The simplest way to accomplish this is to periodically test the well and then set the pumping unit on an appropriate duty cycle of on and off periods. If all well conditions remained unchanged, this method would be satisfactory, but well conditions change. Other methods have been suggested in the past such as sensing the electrical power input to electric motors that are used to drive some of the pumping units. When the electrical power decreases, the well is assumed to be pumped-off and the pumping unit is stopped. This approach has the major disadvantage of not measuring the actual power input to the downhole pump. Further, this approach cannot be used on pumping units utilizing internal combustion engines as their prime movers.

Recently, as illustrated by U.S. Pat. Nos. 3,817,094; 3,824,851 and 3,838,597 there has been a renewed interest in utilizing other methods of determining when a well is pumped-off. These patents all utilize some means such as a strain gage for measuring the strain in the beam of the pump and then utilizing the time derivative of this signal to determine when the well is pumped-off.

In the present inventor's previous U.S. Pat. No. 3,343,409 there is disclosed and described a method for determining the performance of a rod pumped well. The method disclosed utilizes a load transducer for measuring the load on the sucker rod in combination with a displacement transducer for measuring the displacement of the rod. Utilizing these two measurements, it is possible to calculate by means of conventional wave theory the actual performance of the downhole pump. The present invention utilizes the same type of measurements to provide a unique method for determining when the well is pumped-off.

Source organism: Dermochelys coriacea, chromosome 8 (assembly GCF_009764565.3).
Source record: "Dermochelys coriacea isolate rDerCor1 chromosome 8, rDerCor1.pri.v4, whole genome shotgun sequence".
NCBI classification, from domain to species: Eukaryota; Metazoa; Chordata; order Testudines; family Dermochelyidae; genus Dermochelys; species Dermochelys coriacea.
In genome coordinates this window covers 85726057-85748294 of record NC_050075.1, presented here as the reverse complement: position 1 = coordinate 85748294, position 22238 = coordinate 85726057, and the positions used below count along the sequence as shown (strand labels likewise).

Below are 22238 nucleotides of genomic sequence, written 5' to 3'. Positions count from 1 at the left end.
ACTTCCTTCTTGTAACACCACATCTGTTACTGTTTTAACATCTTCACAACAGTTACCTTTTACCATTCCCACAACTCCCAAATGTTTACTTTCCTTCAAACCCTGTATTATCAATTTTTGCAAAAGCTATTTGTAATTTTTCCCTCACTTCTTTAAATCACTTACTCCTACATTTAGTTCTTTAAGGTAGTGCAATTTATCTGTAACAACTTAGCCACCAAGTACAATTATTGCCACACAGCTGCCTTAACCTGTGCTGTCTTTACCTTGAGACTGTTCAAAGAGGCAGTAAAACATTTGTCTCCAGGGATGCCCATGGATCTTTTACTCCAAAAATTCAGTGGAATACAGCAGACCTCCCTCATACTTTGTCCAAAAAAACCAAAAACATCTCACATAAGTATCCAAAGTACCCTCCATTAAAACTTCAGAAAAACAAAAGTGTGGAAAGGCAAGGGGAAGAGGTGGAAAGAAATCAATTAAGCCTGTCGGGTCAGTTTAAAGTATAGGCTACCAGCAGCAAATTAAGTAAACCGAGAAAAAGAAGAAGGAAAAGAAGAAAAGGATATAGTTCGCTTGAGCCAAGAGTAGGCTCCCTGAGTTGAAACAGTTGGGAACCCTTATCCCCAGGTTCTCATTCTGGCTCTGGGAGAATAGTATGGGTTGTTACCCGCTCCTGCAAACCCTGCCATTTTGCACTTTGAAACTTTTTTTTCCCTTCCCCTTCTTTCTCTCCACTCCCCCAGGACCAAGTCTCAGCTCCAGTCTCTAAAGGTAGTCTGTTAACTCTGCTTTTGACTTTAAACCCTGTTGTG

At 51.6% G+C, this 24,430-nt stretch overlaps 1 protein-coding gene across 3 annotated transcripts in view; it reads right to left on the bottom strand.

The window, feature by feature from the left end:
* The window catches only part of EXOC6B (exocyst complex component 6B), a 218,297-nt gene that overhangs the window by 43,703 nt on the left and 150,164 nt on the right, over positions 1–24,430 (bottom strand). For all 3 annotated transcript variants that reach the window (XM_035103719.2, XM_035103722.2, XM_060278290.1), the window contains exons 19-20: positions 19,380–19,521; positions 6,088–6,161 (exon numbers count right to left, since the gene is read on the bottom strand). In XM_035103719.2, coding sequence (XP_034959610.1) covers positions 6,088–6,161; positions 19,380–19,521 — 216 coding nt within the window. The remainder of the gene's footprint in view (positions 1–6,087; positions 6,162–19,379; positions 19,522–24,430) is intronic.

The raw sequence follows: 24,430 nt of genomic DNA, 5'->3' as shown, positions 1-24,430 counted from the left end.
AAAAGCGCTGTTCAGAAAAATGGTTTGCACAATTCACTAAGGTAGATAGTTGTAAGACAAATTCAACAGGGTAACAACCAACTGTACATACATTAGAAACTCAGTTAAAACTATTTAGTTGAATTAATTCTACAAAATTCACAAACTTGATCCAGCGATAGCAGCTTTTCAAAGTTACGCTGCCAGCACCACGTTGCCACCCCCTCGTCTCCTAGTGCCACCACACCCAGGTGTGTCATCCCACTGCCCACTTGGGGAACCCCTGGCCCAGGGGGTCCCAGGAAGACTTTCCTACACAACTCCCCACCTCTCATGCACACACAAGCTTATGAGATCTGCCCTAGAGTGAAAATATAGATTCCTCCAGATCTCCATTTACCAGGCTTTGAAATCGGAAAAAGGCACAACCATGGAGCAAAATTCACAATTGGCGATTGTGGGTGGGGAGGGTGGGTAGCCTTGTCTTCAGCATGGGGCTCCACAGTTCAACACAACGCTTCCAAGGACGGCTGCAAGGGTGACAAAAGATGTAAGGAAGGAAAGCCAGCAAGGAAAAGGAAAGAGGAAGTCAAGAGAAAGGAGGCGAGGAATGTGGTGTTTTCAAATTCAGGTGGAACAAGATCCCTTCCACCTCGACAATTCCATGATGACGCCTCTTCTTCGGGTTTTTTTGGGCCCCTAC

BRIEF SUMMARY OF THE INVENTION

The present invention solves the above problems by utilizing the load transducer and displacement transducer measuring means of the above-referenced U.S. Pat. No. 3,343,409 to provide a unique method for determining when the well is pumped-off. More particularly, these measurements are integrated numerically to provide a measurement of the actual power input to the rod at the surface of the well during one stroke. In conventional well testing, force versus the displacement is plotted to provide what is conventionally referred to as a surface card for determining the actual performance of the downhole pump. The area of the surface card represents the actual power input to the rod string at the surface and this can be determined by integrating the load-displacement data. The point at which the well has pumped-off can be determined by a reduction in the power input to the rod string at the surface because the power required at the downhole pump decreases when the well pumps off.